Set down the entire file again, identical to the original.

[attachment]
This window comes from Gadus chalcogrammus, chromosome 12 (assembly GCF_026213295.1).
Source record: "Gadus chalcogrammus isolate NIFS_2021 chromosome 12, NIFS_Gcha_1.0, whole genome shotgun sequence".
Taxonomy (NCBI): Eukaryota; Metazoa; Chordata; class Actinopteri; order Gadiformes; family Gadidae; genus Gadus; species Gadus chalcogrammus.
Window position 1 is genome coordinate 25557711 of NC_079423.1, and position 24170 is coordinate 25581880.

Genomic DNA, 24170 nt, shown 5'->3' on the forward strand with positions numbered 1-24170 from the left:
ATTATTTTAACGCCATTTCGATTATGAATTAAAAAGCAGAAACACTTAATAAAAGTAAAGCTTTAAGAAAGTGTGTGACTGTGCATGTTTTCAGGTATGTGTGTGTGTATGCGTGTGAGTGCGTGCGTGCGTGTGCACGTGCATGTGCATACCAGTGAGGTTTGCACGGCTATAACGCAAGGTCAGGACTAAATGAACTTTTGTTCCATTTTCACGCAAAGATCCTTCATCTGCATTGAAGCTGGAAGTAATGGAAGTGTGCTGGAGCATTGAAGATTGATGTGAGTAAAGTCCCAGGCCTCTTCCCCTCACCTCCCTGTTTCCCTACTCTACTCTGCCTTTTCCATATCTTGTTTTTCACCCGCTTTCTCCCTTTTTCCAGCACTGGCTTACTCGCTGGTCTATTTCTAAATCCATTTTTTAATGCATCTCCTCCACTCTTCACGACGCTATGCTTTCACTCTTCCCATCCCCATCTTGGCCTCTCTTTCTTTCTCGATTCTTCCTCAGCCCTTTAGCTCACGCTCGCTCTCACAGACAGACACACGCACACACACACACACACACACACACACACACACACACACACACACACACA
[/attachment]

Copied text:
This window comes from Gadus chalcogrammus, chromosome 12 (assembly GCF_026213295.1).
Source record: "Gadus chalcogrammus isolate NIFS_2021 chromosome 12, NIFS_Gcha_1.0, whole genome shotgun sequence".
Taxonomy (NCBI): Eukaryota; Metazoa; Chordata; class Actinopteri; order Gadiformes; family Gadidae; genus Gadus; species Gadus chalcogrammus.
Window position 1 is genome coordinate 25557711 of NC_079423.1, and position 24170 is coordinate 25581880.

Genomic DNA, 24170 nt, shown 5'->3' on the forward strand with positions numbered 1-24170 from the left:
ATTATTTTAACGCCATTTCGATTATGAATTAAAAAGCAGAAACACTTAATAAAAGTAAAGCTTTAAGAAAGTGTGTGACTGTGCATGTTTTCAGGTATGTGTGTGTGTATGCGTGTGAGTGCGTGCGTGCGTGTGCACGTGCATGTGCATACCAGTGAGGTTTGCACGGCTATAACGCAAGGTCAGGACTAAATGAACTTTTGTTCCATTTTCACGCAAAGATCCTTCATCTGCATTGAAGCTGGAAGTAATGGAAGTGTGCTGGAGCATTGAAGATTGATGTGAGTAAAGTCCCAGGCCTCTTCCCCTCACCTCCCTGTTTCCCTACTCTACTCTGCCTTTTCCATATCTTGTTTTTCACCCGCTTTCTCCCTTTTTCCAGCACTGGCTTACTCGCTGGTCTATTTCTAAATCCATTTTTTAATGCATCTCCTCCACTCTTCACGACGCTATGCTTTCACTCTTCCCATCCCCATCTTGGCCTCTCTTTCTTTCTCGATTCTTCCTCAGCCCTTTAGCTCACGCTCGCTCTCACAGACAGACACACGCACACACACACACACACACACACACACACACACACACACACACACACACA